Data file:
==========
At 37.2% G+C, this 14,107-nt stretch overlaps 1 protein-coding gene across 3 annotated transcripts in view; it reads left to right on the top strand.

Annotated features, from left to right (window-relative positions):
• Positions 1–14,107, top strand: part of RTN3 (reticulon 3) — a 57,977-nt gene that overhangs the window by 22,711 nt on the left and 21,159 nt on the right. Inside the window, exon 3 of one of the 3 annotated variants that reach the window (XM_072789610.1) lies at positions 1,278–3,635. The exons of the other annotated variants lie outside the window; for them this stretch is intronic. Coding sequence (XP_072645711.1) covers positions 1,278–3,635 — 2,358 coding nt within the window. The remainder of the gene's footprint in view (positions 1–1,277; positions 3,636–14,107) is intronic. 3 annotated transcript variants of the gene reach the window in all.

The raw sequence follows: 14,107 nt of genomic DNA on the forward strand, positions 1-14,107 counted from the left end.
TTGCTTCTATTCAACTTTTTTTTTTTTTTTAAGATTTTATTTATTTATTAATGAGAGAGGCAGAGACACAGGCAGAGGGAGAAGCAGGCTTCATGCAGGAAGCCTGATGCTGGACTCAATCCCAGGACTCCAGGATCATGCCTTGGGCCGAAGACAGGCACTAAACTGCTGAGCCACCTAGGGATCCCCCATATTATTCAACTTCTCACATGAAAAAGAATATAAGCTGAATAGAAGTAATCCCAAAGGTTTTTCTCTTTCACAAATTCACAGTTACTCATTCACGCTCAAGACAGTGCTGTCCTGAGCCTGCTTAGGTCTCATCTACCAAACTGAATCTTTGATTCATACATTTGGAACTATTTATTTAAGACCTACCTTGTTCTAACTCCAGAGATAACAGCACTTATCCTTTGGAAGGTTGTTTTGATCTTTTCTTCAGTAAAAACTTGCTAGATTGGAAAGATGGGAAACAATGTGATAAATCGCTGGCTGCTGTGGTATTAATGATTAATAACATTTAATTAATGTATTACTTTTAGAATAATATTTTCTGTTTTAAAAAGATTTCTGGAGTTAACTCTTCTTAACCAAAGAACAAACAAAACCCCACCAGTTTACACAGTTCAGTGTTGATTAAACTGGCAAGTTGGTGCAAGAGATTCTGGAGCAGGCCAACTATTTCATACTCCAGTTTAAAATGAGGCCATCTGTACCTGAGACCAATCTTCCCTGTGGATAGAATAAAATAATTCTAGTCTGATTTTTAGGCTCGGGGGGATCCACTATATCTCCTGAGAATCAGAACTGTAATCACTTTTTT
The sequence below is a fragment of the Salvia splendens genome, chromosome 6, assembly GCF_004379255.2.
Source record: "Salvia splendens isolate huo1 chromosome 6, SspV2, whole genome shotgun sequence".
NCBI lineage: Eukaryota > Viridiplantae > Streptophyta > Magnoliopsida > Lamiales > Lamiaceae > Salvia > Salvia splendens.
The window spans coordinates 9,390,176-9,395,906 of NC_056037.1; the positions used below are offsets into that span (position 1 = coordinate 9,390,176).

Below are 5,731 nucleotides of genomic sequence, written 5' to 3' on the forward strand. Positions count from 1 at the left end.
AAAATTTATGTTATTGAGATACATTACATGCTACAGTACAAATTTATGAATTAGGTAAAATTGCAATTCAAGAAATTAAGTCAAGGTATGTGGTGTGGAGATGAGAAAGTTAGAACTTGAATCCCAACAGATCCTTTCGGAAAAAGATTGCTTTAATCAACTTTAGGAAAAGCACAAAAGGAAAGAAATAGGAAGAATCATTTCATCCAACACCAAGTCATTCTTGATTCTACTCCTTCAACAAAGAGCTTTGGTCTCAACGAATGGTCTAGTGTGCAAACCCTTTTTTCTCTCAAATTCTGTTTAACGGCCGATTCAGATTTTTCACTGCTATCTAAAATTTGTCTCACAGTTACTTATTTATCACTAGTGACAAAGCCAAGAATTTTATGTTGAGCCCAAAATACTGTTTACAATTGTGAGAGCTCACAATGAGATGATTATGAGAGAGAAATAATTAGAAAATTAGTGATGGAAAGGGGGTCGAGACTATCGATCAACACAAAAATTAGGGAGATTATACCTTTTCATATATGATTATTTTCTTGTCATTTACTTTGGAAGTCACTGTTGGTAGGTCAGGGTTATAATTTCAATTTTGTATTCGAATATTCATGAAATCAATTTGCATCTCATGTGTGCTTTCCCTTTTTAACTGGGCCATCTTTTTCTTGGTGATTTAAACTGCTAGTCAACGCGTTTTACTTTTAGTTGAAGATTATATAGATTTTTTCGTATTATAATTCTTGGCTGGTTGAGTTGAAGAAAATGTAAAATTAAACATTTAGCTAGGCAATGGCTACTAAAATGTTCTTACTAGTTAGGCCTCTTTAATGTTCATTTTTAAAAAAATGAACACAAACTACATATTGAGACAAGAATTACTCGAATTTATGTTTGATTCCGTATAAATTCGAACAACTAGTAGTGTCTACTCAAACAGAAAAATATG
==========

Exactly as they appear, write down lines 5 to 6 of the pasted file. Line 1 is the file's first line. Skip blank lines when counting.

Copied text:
TTGCTTCTATTCAACTTTTTTTTTTTTTTTAAGATTTTATTTATTTATTAATGAGAGAGGCAGAGACACAGGCAGAGGGAGAAGCAGGCTTCATGCAGGAAGCCTGATGCTGGACTCAATCCCAGGACTCCAGGATCATGCCTTGGGCCGAAGACAGGCACTAAACTGCTGAGCCACCTAGGGATCCCCCATATTATTCAACTTCTCACATGAAAAAGAATATAAGCTGAATAGAAGTAATCCCAAAGGTTTTTCTCTTTCACAAATTCACAGTTACTCATTCACGCTCAAGACAGTGCTGTCCTGAGCCTGCTTAGGTCTCATCTACCAAACTGAATCTTTGATTCATACATTTGGAACTATTTATTTAAGACCTACCTTGTTCTAACTCCAGAGATAACAGCACTTATCCTTTGGAAGGTTGTTTTGATCTTTTCTTCAGTAAAAACTTGCTAGATTGGAAAGATGGGAAACAATGTGATAAATCGCTGGCTGCTGTGGTATTAATGATTAATAACATTTAATTAATGTATTACTTTTAGAATAATATTTTCTGTTTTAAAAAGATTTCTGGAGTTAACTCTTCTTAACCAAAGAACAAACAAAACCCCACCAGTTTACACAGTTCAGTGTTGATTAAACTGGCAAGTTGGTGCAAGAGATTCTGGAGCAGGCCAACTATTTCATACTCCAGTTTAAAATGAGGCCATCTGTACCTGAGACCAATCTTCCCTGTGGATAGAATAAAATAATTCTAGTCTGATTTTTAGGCTCGGGGGGATCCACTATATCTCCTGAGAATCAGAACTGTAATCACTTTTTT
The sequence below is a fragment of the Salvia splendens genome, chromosome 6, assembly GCF_004379255.2.